After home school and online learning, Philly student graduates near the top of his class

A high school senior wearing a white cap and gown walks down an aisle with people sitting and cheering from the sides.
Yahya Long strides into the auditorium at School of the Future for the Workshop School's graduation on Thursday, June 13, 2024 (Dale Mezzacappa / Chalkbeat)

About this series: Four years ago, Chalkbeat reporters documented the stories of high school freshmen experiencing a critical year through Zoom calls and from behind masks. These students, who experienced freshman year at a distance, are now graduating seniors. How did the pandemic shape their high school lives? How did their expectations for these formative four years play out? We caught up with these members of the Class of 2024 to find out.

Four years ago, Yahya Long was preparing to go back to school after a near lifetime of learning at home. He hadn’t been in school since one brief, miserable experience in third grade.

But then the pandemic hit, disrupting his plans. He had to wait even longer to do in-person learning at a school he and his mother felt was a perfect fit for him: Workshop School, a quirky place that started out as the automotive academy of West Philadelphia High.

Ninth grade at Workshop was remote – a disappointing experience not only because it delayed his being with peers, but because Workshop stressed hands-on, project-based learning, which was hard to do on Zoom.

At Workshop, Long looked forward to indulging his love of animation and other self-directed, creative pursuits, as well as catching up on his socialization skills, which he admitted were rusty.

But on Thursday in his speech to his classmates and their families as salutatorian of Workshop’s 36-member Class of 2024, he said graduation was a “momentous occasion” preceded by trials and tribulations.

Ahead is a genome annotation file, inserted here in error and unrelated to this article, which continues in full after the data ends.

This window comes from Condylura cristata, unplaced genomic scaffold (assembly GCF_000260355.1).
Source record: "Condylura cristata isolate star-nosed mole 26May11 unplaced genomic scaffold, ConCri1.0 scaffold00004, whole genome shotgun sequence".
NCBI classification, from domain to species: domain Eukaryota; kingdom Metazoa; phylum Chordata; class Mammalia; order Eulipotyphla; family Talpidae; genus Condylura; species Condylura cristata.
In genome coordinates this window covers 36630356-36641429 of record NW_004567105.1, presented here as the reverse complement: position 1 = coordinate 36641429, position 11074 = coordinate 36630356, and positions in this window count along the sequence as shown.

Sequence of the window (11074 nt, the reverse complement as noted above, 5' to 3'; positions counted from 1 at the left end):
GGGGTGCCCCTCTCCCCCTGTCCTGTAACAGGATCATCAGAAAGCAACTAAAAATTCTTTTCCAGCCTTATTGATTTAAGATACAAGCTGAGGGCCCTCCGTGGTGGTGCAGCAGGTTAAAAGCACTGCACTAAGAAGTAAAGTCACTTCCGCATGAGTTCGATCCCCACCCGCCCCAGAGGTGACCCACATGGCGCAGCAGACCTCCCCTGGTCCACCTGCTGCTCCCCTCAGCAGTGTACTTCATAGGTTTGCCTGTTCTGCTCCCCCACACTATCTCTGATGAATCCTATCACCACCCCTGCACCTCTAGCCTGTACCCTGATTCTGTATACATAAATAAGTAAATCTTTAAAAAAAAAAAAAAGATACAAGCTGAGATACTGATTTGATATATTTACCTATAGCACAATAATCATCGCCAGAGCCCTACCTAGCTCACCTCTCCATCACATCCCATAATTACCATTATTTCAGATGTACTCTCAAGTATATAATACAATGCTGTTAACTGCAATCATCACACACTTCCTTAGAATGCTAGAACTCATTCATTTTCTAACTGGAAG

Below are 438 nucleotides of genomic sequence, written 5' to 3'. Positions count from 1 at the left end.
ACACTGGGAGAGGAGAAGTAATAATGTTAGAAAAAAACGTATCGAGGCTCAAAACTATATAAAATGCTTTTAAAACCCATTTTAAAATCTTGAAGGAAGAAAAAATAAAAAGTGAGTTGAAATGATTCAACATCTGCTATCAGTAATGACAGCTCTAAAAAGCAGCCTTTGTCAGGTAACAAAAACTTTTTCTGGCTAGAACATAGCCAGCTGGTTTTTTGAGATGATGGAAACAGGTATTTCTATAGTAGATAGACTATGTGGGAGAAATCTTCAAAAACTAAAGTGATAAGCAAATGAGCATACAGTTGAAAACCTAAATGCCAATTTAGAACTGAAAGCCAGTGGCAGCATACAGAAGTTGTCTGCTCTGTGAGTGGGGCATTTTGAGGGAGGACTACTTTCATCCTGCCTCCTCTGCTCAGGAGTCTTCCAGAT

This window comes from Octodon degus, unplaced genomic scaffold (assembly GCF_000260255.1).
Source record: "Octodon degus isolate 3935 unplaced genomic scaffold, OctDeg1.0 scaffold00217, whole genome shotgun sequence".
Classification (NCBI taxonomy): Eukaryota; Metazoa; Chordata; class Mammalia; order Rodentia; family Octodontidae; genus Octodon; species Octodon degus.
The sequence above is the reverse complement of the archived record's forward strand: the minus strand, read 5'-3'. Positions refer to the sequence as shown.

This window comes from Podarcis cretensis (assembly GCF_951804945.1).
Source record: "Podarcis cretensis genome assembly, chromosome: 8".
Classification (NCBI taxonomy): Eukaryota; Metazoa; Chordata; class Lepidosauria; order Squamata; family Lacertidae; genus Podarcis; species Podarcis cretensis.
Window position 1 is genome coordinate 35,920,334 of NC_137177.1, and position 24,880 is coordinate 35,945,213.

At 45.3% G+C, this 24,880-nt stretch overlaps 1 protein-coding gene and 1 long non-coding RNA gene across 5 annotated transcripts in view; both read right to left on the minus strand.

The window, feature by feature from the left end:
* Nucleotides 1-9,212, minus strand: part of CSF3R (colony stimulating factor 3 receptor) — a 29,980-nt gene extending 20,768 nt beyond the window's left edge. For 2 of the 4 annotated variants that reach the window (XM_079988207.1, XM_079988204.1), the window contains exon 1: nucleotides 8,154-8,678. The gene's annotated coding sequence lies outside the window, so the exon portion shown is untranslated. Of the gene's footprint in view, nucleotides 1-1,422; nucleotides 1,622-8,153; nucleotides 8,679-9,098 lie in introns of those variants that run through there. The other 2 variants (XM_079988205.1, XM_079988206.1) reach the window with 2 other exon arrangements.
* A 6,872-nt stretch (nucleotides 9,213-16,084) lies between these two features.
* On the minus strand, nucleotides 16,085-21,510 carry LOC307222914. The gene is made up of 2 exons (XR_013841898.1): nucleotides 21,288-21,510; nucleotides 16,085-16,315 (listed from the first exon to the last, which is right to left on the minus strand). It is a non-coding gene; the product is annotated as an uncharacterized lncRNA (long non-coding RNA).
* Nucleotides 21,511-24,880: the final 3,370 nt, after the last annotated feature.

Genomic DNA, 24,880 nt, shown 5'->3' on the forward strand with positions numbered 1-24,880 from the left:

“Our journey to get to this position in our lives was a rocky road to say the least,” he said. “From practically having our freshman year ripped from us because of COVID, and then being forced to adjust.”

A high school senior wearing a white cap and gown poses for a photograph with a giant smile in front of a dark wooden wall.
Yahya Long greets family and friends after the graduation ceremony on Thurs., June 13, 2024 in Philadelphia, Pennsylvania. (Dale Mezzacappa / Chalkbeat)

Long plans to continue his education at Arcadia University, located just outside the city limits in Elkins Park, and study art and animation.

His speech was witty and self-revelatory. “These four – really three – years of my life have been pretty monumental to my development,” he said. “I remember in the 10th grade being a shy weirdo in the corner who kept to himself and made sure he wasn’t noticed, which I think I failed at miserably.”

Workshop helped him evolve, he said, “to a weirdo who is slightly less shy and willing to speak in front of a crowd of people, pretty crazy if you ask me.”

Now 18, Long has blossomed. At first, he said, going to school in person was just “something to do, a reason to get out of the house.” But attending Workshop in person for three years gave him structure and the chance to interact with peers. Teachers encouraged his creativity and interests.

At first, he said in an earlier interview, he found interaction with other students and teachers to be difficult.

“I wasn’t that outgoing and talkative. I was not antisocial, just shy.”

But he adapted well. Although Workshop started out as an automotive academy, and many in the mostly male student body do prepare for careers as mechanics, Long wasn’t one of them.

“I think I put on a car tire once, that’s the most I did,” he said, laughing.

Instead, he spent his time making art. In 11th grade, he was an intern for a semester at the University City Arts League, where he discovered the Fabric Workshop. “Screen printing, working with textiles, that seemed chill,” he said.

Artwork by a Philly student
Artwork courtesy of Yahya Long. (Courtesy of Yahya Long)

As a career, he said, “I want to do art. I want art to give people experiences, to make them feel good, to have a positive experience of the things I make, to say, ‘Whoa, that’s cool.”

Frogs often show up in his artwork – as a child, he learned to read with the book Frog and Toad. In his typically taciturn way, he shrugged when asked to elaborate on this attachment beyond his first exposure through that book.

“I don’t have a deep answer, I just like frogs,” he said. “I just like how they look.”